Easter Day, 2015
April 5
Acts 10:34-43, Psalm 118:1-2 and 14-24, 1 Corinthians 15:1-11, Saint John 20:1-18

This is the Day that preachers yearn to see. This is the Day when we get our chance to show the many people that are here that the preaching is pretty good on the other fifty-one Sundays of the year.

Despite the great music, the beautiful flowers, and the people, this is the Day that we all can relax. The Day is out of our control. And it’s out of our understanding. We preach what cannot be proved unless you know the Lord, and if you do, we preach the undeniable and the incontrovertible.

For this is the Day of the Resurrection, when Jesus Christ was raised from the dead to the glory of the Father. As the Psalmist wrote so long ago and as we have just said together: “On this day the Lord has acted; * we will rejoice and be glad in it.”[1] Today marks God’s action. We can stare into the empty tomb with Peter, John, who is the disciple who Jesus loved, and Mary Magdalene. And we can relax in what God has done.

Christians have it easy when you think of it. We’ve just finished Lent with its special disciplines and special demands, but they seem to me pale and weak when you consider Islam’s Ramadan, the ninth month, the sacred month, in their year when they fast every day from dawn to sunset. And in Islam, don’t forget, no spirits or wine is permitted on any day of the year, three hundred sixty-five days of the year. Christians enjoy much freedom by comparison.

And we enjoy more freedom, I think, than the Jews, who now are celebrating Passover, a festival, which obliges them to eat unleavened bread, to eat particular foods, and to use special vessels for cooking and eating—all this in addition to the day-by-day separation of meat and dairy foods, and the necessity of keeping the Sabbath holy, of worshipping and doing no work on that day.

By comparison, we Christians have few demands. We have taken on the yoke of Christ, who invites us all to be part of him: “Come to me, all whose work is hard, whose load is heavy; and I will give you relief. Bend your necks to my yoke, and learn from me, for I am gentle and humble-hearted; and your souls will find relief. For my yoke is good to bear, and my load is light.”[2] We can relax today, because the yoke we bear is light. God has done for us what we could never do for ourselves.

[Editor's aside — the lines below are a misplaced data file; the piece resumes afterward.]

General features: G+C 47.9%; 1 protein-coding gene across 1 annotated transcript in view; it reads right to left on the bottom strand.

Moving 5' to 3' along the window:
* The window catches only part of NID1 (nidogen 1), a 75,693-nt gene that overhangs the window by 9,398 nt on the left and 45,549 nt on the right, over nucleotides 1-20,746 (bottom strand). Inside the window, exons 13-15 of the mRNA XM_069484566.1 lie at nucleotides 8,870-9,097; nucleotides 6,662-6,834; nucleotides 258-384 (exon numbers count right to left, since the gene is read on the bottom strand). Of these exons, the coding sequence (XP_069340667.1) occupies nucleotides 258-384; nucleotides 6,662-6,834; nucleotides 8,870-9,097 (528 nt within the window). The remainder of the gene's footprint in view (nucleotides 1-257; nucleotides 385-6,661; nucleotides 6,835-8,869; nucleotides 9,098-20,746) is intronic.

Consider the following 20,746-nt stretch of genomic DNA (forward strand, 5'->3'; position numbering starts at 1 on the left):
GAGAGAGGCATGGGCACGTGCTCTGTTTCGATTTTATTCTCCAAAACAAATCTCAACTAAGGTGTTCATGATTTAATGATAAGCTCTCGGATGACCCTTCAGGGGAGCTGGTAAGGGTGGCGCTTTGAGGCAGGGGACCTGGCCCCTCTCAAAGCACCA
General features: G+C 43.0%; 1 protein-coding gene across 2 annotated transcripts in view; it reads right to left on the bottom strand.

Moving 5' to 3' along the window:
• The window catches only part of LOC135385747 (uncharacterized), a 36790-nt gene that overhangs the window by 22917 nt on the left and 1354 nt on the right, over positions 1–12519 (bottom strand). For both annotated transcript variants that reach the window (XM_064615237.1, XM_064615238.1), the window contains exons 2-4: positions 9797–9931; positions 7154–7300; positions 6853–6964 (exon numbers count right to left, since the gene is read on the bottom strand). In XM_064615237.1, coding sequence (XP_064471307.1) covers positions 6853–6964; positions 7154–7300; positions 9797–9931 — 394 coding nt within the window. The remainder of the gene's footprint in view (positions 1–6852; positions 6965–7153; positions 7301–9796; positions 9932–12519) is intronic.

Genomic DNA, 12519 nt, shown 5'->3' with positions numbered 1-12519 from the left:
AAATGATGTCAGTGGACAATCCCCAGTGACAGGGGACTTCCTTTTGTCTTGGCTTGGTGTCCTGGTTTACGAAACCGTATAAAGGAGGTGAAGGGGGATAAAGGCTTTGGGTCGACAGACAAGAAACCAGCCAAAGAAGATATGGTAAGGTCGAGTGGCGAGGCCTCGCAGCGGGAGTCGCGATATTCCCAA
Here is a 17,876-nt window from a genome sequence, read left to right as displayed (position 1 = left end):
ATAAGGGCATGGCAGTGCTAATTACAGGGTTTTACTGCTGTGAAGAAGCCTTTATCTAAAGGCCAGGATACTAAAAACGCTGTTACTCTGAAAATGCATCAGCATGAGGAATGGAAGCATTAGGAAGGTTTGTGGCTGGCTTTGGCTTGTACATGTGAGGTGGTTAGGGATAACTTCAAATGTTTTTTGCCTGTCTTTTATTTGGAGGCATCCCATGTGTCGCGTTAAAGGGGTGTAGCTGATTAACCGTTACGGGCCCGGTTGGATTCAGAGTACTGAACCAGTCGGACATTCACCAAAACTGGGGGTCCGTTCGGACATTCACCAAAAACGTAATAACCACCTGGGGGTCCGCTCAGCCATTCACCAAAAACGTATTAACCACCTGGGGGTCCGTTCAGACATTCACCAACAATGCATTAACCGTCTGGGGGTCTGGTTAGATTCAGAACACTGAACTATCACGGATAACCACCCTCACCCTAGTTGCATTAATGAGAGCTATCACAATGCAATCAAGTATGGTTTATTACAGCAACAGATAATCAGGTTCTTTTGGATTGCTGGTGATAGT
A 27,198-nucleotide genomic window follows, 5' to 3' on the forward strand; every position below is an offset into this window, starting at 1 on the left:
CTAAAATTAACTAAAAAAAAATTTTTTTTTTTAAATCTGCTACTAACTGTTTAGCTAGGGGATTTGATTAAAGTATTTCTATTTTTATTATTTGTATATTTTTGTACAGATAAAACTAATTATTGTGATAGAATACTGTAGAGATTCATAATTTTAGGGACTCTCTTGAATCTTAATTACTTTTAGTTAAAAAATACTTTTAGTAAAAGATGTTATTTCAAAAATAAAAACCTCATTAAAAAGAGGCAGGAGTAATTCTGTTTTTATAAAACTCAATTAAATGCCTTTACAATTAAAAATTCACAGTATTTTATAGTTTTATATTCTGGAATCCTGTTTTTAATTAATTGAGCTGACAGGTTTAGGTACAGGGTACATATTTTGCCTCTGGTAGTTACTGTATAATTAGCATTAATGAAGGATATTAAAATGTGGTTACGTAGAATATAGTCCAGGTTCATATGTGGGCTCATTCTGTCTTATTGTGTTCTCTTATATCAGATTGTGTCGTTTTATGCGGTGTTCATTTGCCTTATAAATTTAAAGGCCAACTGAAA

We’re given an example of how little we actually have to do when Jesus appears to Mary Magdalene after his resurrection. She goes to the tomb and discovers the stone to have been moved and the Lord to be missing. “They have taken the Lord out of the tomb, and we do not know where they have laid him.”[3] She’s perfectly rational, perfectly reasonable. A rocket scientist could say the same. The empty tomb alone does not persuade her.

And as the proclamation of the Gospel continues, we hear the moving encounter between Mary Magdalene and Jesus, whom she supposes is the Gardener. In her sadness and grief, and in her unbelief, she weeps. And a voice asks her, “‘Woman, why are you weeping?’ Whom are you looking for?’” “‘Sir, if you have carried him away, tell me were you have laid him, and I will take him away.’ Jesus said to her, ‘Mary.’” And she has only to recognize him.

He was the last person she expected to see. But he was the one standing right beside her. He does for her what she cannot do for herself. From time to time, more often than you might think, people visit me by night, as the Scriptures say of Nicodemus’ visit to Jesus, and they ask, “How do I find the Lord in my life?” Like Mary, they see the empty tomb. They know the Lord is missing. They talk to gardeners, doctors, and family, but they want to know that they have seen the Lord, as Mary later announces to the disciples. The best I can say to them is that he makes himself known on his own schedule and often to people who least expect him—like Mary herself, supposing him to be the gardener. His yoke is easy. And his burden is light. He makes himself known even to those who do not believe, like Mary, who believes at first not in the resurrection but in the theft of the Lord’s body. He makes himself known to those who aren’t especially looking to find him. He makes himself known to those who hope and pray never to meet him. He makes himself known to those who, like Mary, will dedicate themselves to make his resurrection known. Many of the people who come to me by night have already seen the Lord. They just haven’t put the name to the face, just like Mary Magdalene.

So, it is good advice today, of all days, to relax. Even as we take our ease, the Gardener is approaching. Even as we go about our business, he is looking to meet us. Even as we celebrate with family and friends, he moves forward, humbly and quietly, to make our acquaintance. As Saint Paul wrote to the Christians in Colossae, “When Christ who is your life is revealed, then you also will be revealed with him in glory.”[4] Alleluia! Christ is risen!

[1] Psalm 118:24.

[2] Saint Matthew 11:28-30.

[3] Saint John 20:2.

[4] Colossians 3:4.